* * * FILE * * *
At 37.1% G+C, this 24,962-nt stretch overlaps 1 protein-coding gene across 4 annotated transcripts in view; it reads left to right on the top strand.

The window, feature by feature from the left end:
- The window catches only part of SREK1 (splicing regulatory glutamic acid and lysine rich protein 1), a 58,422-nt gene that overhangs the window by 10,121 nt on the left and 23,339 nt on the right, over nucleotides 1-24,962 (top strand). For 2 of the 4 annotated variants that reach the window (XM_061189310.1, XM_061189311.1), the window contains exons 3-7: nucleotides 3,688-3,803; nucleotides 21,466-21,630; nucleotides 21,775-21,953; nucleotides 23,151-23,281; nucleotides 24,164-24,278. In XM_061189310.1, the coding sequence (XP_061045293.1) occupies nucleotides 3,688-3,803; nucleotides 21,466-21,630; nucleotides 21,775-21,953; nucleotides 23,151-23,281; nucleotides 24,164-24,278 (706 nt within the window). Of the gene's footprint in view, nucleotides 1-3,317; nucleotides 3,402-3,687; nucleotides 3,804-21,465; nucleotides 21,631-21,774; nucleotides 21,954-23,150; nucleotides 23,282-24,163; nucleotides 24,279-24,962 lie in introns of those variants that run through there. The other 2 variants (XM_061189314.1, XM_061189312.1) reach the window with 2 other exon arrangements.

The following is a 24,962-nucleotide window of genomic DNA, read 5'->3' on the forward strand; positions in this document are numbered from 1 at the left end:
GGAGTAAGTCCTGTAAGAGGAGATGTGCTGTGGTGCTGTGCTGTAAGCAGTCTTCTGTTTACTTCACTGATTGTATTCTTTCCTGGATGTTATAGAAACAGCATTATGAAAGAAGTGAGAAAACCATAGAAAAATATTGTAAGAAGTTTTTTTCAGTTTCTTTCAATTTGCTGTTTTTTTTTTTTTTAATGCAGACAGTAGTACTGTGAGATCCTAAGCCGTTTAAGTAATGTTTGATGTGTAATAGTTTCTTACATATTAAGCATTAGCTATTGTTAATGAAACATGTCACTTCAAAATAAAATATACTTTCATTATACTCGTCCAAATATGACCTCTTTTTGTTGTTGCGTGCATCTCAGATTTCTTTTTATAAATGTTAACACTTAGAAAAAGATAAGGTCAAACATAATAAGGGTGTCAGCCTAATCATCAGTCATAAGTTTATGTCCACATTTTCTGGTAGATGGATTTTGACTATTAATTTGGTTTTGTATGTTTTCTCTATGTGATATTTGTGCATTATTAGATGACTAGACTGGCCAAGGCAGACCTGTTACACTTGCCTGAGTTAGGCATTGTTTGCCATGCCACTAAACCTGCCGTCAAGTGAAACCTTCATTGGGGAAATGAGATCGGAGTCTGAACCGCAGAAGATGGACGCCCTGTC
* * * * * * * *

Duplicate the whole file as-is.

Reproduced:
At 37.1% G+C, this 24,962-nt stretch overlaps 1 protein-coding gene across 4 annotated transcripts in view; it reads left to right on the top strand.

The window, feature by feature from the left end:
- The window catches only part of SREK1 (splicing regulatory glutamic acid and lysine rich protein 1), a 58,422-nt gene that overhangs the window by 10,121 nt on the left and 23,339 nt on the right, over nucleotides 1-24,962 (top strand). For 2 of the 4 annotated variants that reach the window (XM_061189310.1, XM_061189311.1), the window contains exons 3-7: nucleotides 3,688-3,803; nucleotides 21,466-21,630; nucleotides 21,775-21,953; nucleotides 23,151-23,281; nucleotides 24,164-24,278. In XM_061189310.1, the coding sequence (XP_061045293.1) occupies nucleotides 3,688-3,803; nucleotides 21,466-21,630; nucleotides 21,775-21,953; nucleotides 23,151-23,281; nucleotides 24,164-24,278 (706 nt within the window). Of the gene's footprint in view, nucleotides 1-3,317; nucleotides 3,402-3,687; nucleotides 3,804-21,465; nucleotides 21,631-21,774; nucleotides 21,954-23,150; nucleotides 23,282-24,163; nucleotides 24,279-24,962 lie in introns of those variants that run through there. The other 2 variants (XM_061189314.1, XM_061189312.1) reach the window with 2 other exon arrangements.

The following is a 24,962-nucleotide window of genomic DNA, read 5'->3' on the forward strand; positions in this document are numbered from 1 at the left end:
GGAGTAAGTCCTGTAAGAGGAGATGTGCTGTGGTGCTGTGCTGTAAGCAGTCTTCTGTTTACTTCACTGATTGTATTCTTTCCTGGATGTTATAGAAACAGCATTATGAAAGAAGTGAGAAAACCATAGAAAAATATTGTAAGAAGTTTTTTTCAGTTTCTTTCAATTTGCTGTTTTTTTTTTTTTTAATGCAGACAGTAGTACTGTGAGATCCTAAGCCGTTTAAGTAATGTTTGATGTGTAATAGTTTCTTACATATTAAGCATTAGCTATTGTTAATGAAACATGTCACTTCAAAATAAAATATACTTTCATTATACTCGTCCAAATATGACCTCTTTTTGTTGTTGCGTGCATCTCAGATTTCTTTTTATAAATGTTAACACTTAGAAAAAGATAAGGTCAAACATAATAAGGGTGTCAGCCTAATCATCAGTCATAAGTTTATGTCCACATTTTCTGGTAGATGGATTTTGACTATTAATTTGGTTTTGTATGTTTTCTCTATGTGATATTTGTGCATTATTAGATGACTAGACTGGCCAAGGCAGACCTGTTACACTTGCCTGAGTTAGGCATTGTTTGCCATGCCACTAAACCTGCCGTCAAGTGAAACCTTCATTGGGGAAATGAGATCGGAGTCTGAACCGCAGAAGATGGACGCCCTGTC